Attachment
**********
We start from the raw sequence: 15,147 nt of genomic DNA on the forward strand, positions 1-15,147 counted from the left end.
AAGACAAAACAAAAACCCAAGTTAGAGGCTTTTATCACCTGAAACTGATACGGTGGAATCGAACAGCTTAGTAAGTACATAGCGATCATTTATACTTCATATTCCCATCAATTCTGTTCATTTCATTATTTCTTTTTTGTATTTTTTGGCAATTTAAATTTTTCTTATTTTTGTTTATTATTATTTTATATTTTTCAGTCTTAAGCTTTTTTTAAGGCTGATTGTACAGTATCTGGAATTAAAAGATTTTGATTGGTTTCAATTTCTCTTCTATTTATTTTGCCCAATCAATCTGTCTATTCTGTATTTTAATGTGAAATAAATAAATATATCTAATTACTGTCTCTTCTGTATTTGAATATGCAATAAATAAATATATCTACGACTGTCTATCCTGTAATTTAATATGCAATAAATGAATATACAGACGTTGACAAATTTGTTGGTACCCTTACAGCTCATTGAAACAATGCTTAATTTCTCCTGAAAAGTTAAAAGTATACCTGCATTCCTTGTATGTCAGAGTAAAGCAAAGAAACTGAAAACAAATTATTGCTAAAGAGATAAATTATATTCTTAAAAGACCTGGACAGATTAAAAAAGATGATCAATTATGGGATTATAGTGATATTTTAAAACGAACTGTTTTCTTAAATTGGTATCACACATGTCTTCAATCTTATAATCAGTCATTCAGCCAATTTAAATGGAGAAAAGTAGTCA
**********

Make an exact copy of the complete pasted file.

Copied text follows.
We start from the raw sequence: 15,147 nt of genomic DNA on the forward strand, positions 1-15,147 counted from the left end.
AAGACAAAACAAAAACCCAAGTTAGAGGCTTTTATCACCTGAAACTGATACGGTGGAATCGAACAGCTTAGTAAGTACATAGCGATCATTTATACTTCATATTCCCATCAATTCTGTTCATTTCATTATTTCTTTTTTGTATTTTTTGGCAATTTAAATTTTTCTTATTTTTGTTTATTATTATTTTATATTTTTCAGTCTTAAGCTTTTTTTAAGGCTGATTGTACAGTATCTGGAATTAAAAGATTTTGATTGGTTTCAATTTCTCTTCTATTTATTTTGCCCAATCAATCTGTCTATTCTGTATTTTAATGTGAAATAAATAAATATATCTAATTACTGTCTCTTCTGTATTTGAATATGCAATAAATAAATATATCTACGACTGTCTATCCTGTAATTTAATATGCAATAAATGAATATACAGACGTTGACAAATTTGTTGGTACCCTTACAGCTCATTGAAACAATGCTTAATTTCTCCTGAAAAGTTAAAAGTATACCTGCATTCCTTGTATGTCAGAGTAAAGCAAAGAAACTGAAAACAAATTATTGCTAAAGAGATAAATTATATTCTTAAAAGACCTGGACAGATTAAAAAAGATGATCAATTATGGGATTATAGTGATATTTTAAAACGAACTGTTTTCTTAAATTGGTATCACACATGTCTTCAATCTTATAATCAGTCATTCAGCCAATTTAAATGGAGAAAAGTAGTCA